When it comes to self care, a lot of people brush over the term not really understanding what it means and the significance it plays in the lives of many people. Self care is, of course, particularly important if you suffer from a chronic condition where even the most basic movement can cause you pain or come at great effort.
In this post we take a look at three self care actions that you can carry out every day that will give you a mental boost and remind you to value yourself, whatever physical or mental level you’re at.
When you wake up in the morning very often you’ll feel consumed by the challenges that lie ahead of you. If you’re physically able, you may find yourself helping to get your family ready for school and work. If you’re not able to get around much, you’ll be thinking about overcoming the issues of washing and making use of your day.
Before you even start to think about the practical tasks ahead of you, take a few moments to check in with how you’re feeling. Are you positive, looking forward to spending time with a friend or loved one or do you feel alone and vulnerable? Take time to recognise those feelings and acknowledge them. Consider keeping a diary to write them down and see how you feel day to day and month to month.
Do One Thing
Depending on your mobility and mental health, this may be a challenge but if you can do one thing that shows you how worthwhile you are then try and make it happen. This might be taking a long shower or taking a walk, talking with a friend on the phone or arranging a playdate for your child. Anything that shows you you can make a difference in your own life and in the lives of others.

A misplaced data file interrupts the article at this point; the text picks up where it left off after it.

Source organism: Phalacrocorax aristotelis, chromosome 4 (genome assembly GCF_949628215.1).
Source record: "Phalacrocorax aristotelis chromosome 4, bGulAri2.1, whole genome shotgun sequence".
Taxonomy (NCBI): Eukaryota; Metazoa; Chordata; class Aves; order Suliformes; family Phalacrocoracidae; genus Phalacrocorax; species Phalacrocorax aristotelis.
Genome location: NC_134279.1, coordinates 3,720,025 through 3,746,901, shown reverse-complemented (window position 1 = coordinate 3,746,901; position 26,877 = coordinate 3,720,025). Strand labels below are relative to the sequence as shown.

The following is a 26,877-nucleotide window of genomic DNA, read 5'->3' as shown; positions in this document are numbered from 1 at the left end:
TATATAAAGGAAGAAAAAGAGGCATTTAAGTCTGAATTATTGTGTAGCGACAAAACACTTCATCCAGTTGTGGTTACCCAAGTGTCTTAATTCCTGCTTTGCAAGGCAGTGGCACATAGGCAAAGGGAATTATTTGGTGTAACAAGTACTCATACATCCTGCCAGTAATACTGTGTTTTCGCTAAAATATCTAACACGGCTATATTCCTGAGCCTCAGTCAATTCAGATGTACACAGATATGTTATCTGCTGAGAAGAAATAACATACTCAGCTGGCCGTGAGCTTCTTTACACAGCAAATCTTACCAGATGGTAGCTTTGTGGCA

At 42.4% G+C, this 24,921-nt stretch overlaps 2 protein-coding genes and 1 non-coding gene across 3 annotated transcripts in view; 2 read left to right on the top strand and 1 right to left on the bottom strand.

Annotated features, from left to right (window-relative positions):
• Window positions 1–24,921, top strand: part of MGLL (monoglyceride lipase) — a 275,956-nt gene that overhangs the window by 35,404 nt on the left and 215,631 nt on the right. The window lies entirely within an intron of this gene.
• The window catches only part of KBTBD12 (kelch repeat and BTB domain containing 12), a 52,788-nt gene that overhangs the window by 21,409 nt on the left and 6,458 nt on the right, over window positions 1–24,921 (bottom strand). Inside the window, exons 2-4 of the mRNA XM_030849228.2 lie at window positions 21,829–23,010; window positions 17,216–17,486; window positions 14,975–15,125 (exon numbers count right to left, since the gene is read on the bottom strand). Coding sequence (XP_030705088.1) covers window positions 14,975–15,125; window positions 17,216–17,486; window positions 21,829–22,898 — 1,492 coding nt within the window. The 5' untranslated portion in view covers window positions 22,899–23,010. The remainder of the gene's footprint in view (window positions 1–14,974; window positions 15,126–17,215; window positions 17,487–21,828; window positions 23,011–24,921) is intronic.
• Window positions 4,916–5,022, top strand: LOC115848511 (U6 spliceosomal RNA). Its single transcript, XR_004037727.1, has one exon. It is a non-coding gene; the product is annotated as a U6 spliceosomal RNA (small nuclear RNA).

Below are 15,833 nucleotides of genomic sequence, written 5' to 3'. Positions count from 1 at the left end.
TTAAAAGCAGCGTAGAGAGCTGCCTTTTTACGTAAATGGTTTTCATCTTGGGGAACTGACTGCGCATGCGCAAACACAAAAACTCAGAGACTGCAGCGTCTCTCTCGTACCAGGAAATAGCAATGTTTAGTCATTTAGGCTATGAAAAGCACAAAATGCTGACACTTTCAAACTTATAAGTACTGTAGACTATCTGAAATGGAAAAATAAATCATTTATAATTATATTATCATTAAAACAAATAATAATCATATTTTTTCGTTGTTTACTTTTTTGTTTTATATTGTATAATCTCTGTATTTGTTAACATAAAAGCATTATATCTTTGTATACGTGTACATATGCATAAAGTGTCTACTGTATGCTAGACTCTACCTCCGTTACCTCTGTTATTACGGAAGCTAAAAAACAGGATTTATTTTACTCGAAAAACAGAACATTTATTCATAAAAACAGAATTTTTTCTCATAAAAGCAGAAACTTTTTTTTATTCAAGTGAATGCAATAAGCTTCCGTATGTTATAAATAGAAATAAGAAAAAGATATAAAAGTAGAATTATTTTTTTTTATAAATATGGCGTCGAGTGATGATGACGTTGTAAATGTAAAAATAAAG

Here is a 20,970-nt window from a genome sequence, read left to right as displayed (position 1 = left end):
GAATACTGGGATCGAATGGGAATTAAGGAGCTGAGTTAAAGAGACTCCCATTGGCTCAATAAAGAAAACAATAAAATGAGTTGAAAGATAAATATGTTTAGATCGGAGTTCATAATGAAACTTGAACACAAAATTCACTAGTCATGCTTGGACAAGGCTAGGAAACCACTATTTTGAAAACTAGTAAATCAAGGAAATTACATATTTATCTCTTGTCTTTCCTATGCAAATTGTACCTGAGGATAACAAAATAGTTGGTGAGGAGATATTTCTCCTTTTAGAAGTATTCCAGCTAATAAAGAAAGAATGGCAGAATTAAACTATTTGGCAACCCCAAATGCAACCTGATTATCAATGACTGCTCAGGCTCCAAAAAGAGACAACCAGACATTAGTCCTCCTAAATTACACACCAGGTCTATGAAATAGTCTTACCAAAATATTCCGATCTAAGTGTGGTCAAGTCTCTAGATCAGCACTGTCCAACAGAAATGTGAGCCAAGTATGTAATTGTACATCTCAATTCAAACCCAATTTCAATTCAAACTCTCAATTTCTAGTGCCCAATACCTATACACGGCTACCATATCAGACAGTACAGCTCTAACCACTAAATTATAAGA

If it’s hard to take a shower because of your mobility issues, and if you have the income, then consider changing your shower for one that accommodates people with disabilities. For example you may want to switch to a walk in shower door and add a seat inside. You’ll find shower units at bathroom showrooms and online.
Don’t Be Afraid to Say No
This is one of the most powerful words in the English language and allows you to protect yourself from unwanted pressure when you need to. That friend who always asks you to pick her child up from school. The partner who leaves you with a list of tasks that are overwhelming, say no.
You’re not being rude and certainly there are ways that you can frame it that make the impact softer but remember that no is a whole sentence.
If you’re someone who hates letting people down but can’t stand parties, offer to take that friend to lunch or spend time with them another way. It’s not worth feeling bad and stressed just to accommodate other people.
A little self care goes a long way so get practising today with these three simple habits.
*This is a collaborative post*